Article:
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John G. Whittier to Walt Whitman, 13 January 1888

 loc_vm.02456_large.jpg Dear Friend,

But for illness I should have thanked thee before this for thy vigorous lines of greeting in Munyon's Illustrated World,1 combining as they do the cradle and  loc_vm.02457_large.jpg evening song of my life. My brother writers have been very generous to me, and I heartily thank them for it.

With all good wishes I am thy friend John G. Whittier  loc_vm.02458_large.jpg  loc_vm.02459_large.jpg

John Greenleaf Whittier (1807–1892) earned fame as a staunch advocate for the abolition of slavery. As a poet, he employed traditional forms and meters, and, not surprisingly, he was not an admirer of Whitman's unconventional prosody. For Whitman's view of Whittier, see the poet's numerous comments throughout the nine volumes of Horace Traubel's With Walt Whitman in Camden (various publishers: 1906–1996) and Whitman's "My Tribute to Four Poets," in Specimen Days (Philadelphia: Rees Welsh & Co., 1882–'83), 180–181.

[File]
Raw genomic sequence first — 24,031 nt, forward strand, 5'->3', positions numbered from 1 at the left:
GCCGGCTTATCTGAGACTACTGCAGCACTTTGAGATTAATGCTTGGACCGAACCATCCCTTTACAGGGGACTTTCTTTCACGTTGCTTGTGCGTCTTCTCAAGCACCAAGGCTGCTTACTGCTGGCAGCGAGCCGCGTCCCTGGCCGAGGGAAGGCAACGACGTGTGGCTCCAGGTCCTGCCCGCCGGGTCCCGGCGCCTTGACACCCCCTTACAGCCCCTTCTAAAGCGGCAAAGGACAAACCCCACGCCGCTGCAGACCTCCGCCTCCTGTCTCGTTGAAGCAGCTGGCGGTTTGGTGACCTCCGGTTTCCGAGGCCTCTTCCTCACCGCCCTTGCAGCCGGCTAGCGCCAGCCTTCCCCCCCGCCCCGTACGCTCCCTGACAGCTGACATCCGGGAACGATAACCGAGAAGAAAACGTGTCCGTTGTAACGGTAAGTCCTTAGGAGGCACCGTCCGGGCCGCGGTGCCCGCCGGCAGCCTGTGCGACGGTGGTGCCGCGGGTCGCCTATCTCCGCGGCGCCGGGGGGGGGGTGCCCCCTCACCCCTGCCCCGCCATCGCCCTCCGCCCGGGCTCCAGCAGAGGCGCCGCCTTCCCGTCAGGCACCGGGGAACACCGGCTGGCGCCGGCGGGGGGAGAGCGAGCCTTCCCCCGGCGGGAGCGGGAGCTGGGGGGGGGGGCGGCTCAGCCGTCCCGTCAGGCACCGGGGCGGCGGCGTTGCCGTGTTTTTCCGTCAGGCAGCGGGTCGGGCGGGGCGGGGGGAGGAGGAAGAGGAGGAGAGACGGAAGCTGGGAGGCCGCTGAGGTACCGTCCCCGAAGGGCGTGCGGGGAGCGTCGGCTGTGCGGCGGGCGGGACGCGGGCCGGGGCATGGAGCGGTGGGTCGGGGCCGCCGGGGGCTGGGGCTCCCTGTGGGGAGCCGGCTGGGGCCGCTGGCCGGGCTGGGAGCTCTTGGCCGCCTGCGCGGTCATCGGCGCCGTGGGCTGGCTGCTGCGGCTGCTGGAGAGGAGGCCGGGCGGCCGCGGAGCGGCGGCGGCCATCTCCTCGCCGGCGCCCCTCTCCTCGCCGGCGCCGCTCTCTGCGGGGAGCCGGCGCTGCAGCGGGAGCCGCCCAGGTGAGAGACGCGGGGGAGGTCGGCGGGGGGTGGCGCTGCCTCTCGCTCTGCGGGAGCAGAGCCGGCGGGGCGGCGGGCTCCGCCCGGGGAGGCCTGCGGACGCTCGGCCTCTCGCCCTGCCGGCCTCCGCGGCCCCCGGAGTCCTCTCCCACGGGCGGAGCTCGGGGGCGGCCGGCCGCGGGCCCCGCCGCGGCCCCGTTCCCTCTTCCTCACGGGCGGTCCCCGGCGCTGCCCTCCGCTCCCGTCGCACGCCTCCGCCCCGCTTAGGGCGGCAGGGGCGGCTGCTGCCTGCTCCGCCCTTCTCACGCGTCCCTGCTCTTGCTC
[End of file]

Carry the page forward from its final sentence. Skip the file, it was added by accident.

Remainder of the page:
• 1. Whitman's greeting to Whittier ("As the Greek's Signal Flame") appeared in the New York Herald on December 15, 1887 and in Munyon's Illustrated World in January 1888. [back]
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